Jaclyn Rivington, MD; Patrick Twohig, MD, MPH; David Soma, MD; and Jennifer Hanrahan, DO, MA
Department of Internal Medicine, Case Western Reserve University, MetroHealth Medical Center, Cleveland, Ohio
Rivington J, Twohig P, Soma D, Hanrahan J. Sweet syndrome. Consultant. 2019;59(6):187-189.
A 60-year-old woman presented with a 4-day history of right-sided anginal chest pain, palpitations, vaginal pain, and dysuria. Her medical history included coronary artery disease, type 2 diabetes, hypertension, essential thrombocytosis (JAK2-positive), tobacco use, and hepatitis C.
At presentation, she was febrile (temperature, 39.9°C), tachycardic, and hypoxic (oxygen saturation, 80% on room air). She had tender right labial swelling without induration, fluctuance, or crepitus. The remainder of the physical examination findings were benign.
Laboratory tests revealed leukocytosis (white blood cell count, 17,700/µL with an absolute count of 22 bands), a lactate level of 2.0 mg/dL, and a D-dimer level of 707 ng/mL.
Computed tomography scans of the abdomen and pelvis showed a complex 4 × 3-cm fluid collection involving the right labial fold. She was started on broad-spectrum antibiotics and underwent incision and drainage. Intraoperative cultures were negative for bacterial pathogens.
The fever persisted, and she developed acute respiratory distress syndrome. Her labial lesion became increasingly necrotic with extension to the levator ani and urethra. Surgical pathology results showed necrotic tissue but were otherwise nonspecific.
Despite multiple courses of antimicrobial therapy, her clinical condition worsened, ultimately requiring mechanical ventilation. On her 16th hospital day, she developed new ulcerative skin lesions on her neck and right wrist (Figure). She became increasingly hypotensive and was transitioned to comfort care; she died one day after skin biopsies revealed neutrophilic dermatosis consistent with histiocytoid Sweet syndrome (H-SS).
Figure. New ulcerative skin lesions developed on the patient’s neck and right wrist on day 16 of hospitalization.
Discussion. Sweet syndrome (SS), or acute febrile neutrophilic dermatosis, is an uncommon inflammatory disorder characterized by painful skin nodules, often with fever and leukocytosis.1 The diagnosis is confirmed with biopsy showing dense neutrophilic infiltrates without vasculitis.2 There are 3 subtypes—classical, malignancy-associated, and drug-induced—which are further subclassified by histology.3 H-SS is a subset of the classical subtype.3,4 Only 100 cases of H-SS have been previously reported.5 Our patient’s case appears to be the first reported case of H-SS presenting with a labial abscess.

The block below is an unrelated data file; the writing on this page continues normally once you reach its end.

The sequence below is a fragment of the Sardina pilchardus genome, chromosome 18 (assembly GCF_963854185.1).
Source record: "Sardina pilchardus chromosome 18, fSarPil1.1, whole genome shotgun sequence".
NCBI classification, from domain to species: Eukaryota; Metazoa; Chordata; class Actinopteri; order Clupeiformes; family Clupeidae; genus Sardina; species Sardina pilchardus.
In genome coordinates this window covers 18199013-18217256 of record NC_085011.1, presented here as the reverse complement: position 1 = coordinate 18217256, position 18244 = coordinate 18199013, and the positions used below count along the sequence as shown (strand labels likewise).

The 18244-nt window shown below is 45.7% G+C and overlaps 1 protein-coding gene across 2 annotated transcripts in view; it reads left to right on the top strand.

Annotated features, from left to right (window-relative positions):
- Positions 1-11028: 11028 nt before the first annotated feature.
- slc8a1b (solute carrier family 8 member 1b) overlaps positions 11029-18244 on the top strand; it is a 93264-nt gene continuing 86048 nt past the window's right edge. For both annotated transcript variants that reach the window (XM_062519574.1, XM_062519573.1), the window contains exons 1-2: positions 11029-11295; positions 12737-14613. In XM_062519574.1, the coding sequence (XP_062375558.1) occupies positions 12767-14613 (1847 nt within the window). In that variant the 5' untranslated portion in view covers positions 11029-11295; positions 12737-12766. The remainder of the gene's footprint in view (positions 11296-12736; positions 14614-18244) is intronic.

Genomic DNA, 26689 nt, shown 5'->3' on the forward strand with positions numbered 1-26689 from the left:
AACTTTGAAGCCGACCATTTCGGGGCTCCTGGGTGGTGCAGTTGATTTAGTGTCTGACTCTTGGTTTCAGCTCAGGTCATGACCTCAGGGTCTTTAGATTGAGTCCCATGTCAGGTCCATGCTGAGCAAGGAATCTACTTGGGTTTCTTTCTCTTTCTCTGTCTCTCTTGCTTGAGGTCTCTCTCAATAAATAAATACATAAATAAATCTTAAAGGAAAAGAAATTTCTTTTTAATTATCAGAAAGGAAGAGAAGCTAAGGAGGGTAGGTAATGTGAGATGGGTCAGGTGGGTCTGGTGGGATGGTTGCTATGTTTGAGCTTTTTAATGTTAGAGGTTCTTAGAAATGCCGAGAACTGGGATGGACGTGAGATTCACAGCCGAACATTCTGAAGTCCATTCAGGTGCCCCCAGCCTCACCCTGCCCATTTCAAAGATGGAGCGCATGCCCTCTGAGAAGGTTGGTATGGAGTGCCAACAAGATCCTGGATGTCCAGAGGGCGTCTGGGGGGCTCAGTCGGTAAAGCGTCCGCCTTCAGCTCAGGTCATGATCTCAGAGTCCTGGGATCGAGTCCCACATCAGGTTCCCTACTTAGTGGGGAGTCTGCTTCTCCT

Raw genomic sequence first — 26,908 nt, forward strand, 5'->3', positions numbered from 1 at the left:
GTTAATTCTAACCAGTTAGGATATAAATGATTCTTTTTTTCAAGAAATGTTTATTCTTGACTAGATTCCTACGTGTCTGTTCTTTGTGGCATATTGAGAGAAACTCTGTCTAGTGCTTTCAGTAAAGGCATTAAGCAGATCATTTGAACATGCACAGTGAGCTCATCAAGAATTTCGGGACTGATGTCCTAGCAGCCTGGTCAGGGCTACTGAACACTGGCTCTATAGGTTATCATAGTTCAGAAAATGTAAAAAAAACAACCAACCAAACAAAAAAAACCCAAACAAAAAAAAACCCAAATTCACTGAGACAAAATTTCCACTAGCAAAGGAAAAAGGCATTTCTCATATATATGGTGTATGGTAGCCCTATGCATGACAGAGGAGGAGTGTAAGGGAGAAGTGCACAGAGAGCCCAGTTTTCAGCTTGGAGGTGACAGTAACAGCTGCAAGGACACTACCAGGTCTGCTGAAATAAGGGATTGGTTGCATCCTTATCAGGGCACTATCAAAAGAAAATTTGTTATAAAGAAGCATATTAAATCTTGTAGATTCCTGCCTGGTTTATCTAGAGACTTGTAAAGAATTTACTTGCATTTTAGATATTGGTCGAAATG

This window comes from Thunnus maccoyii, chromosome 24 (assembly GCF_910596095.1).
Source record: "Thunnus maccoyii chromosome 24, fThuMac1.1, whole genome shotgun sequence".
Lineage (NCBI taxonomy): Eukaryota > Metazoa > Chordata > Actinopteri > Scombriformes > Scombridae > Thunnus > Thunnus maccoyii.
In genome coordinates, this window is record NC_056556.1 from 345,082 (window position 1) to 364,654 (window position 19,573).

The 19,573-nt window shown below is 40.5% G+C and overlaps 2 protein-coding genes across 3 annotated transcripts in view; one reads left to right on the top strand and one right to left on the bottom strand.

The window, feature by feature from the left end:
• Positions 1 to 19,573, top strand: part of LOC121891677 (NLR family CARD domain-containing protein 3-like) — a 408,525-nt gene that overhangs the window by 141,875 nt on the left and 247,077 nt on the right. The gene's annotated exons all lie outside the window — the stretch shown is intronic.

We utilized a large health care database to further characterize the relationship between commonly associated diseases and SS. Retrospective analysis was performed using the IBM Explorys database (1999-2018), a pooled, deidentified clinical database of more than 50 million unique patients in the United States. At the time of analysis, there were 54,714,160 patients in the database, of whom 740 had Sweet syndrome. Odds ratios (OR) were calculated to determine the relationship between SS and other diseases or population subsets using SNOMED and ICD codes. Results are listed in the Table.
Table. Odds Ratios of Having Different Diseases/Characteristics Among Patients With Sweet Syndrome in the Explorys Database
95% Confidence Interval
Acute myeloid leukemia
Systemic lupus erythematous
Inflammatory bowel disease
Chronic myeloid leukemia
Our patient was not on any medications associated with drug-induced SS. Hematologic malignancies, especially myelodysplastic syndrome (OR, 131.6), have been associated with an increased risk of SS.4,5 This was confirmed by our database search (Table). Although our patient had no history of cancer, she did have essential thrombocytosis (ET), which increases the risk of SS (OR, 19.1). Classical SS is commonly seen after infection. We suspect that the labial abscess was the sentinel event causing her SS, and that her ET increased her predisposition for H-SS.
Our patient’s case has similarities to those in the literature and in our population database analysis. She was female (OR, 3.5), she had an underlying myeloproliferative disorder (ET; OR, 19.5), and her skin lesions are common in H-SS, seen as asymmetric, tender, red-violaceous nodules on the face, neck, and arms.1,3,5
Conversely, there were several unique features of our patient’s case. Our patient initially presented with labial ulcerations and chest pain. SS typically presents with constitutional symptoms.1 Her initial clinical picture was consistent with sepsis secondary to her labial abscess, since no characteristic H-SS lesions were present. Most patients survive long enough to be treated with corticosteroids or immunosuppressants, which often results in resolution of symptoms.1 However, our patient progressively decompensated and died prior to initiation of therapy. This severity of H-SS has not been previously documented.
- Anzalone CL, Cohen PR. Acute febrile neutrophilic dermatosis (Sweet’s syndrome). Curr Opin Hematol. 2013;20(1):26-35.
- Alegría-Landa V, Rodríguez-Pinilla SM, Santos-Briz A, et al. Clinicopathologic, immunohistochemical, and molecular features of histiocytoid Sweet syndrome. JAMA Dermatol. 2017;153(7):651-659.
- Marcarini R, Nardelli de Araujo R, Nóbrega MM, Medeiros KB, Gripp AC, Piñeiro Maceira JM. Histiocytoid Sweet’s syndrome presenting with annular erythematous plaques. An Bras Dermatol. 2016;91(5 suppl 1):154-156.
- Bush JW, Wick MR. Cutaneous histiocytoid Sweet syndrome and its relationship to hematological diseases. J Cutan Pathol. 2016;43(4):394-399.
- So JK, Carlos CA, Frucht CS, Cohen PR. Histiocytoid giant cellulitis-like Sweet’s syndrome: case report and review of the literature. Dermatol Online J. 2015;21(3):4.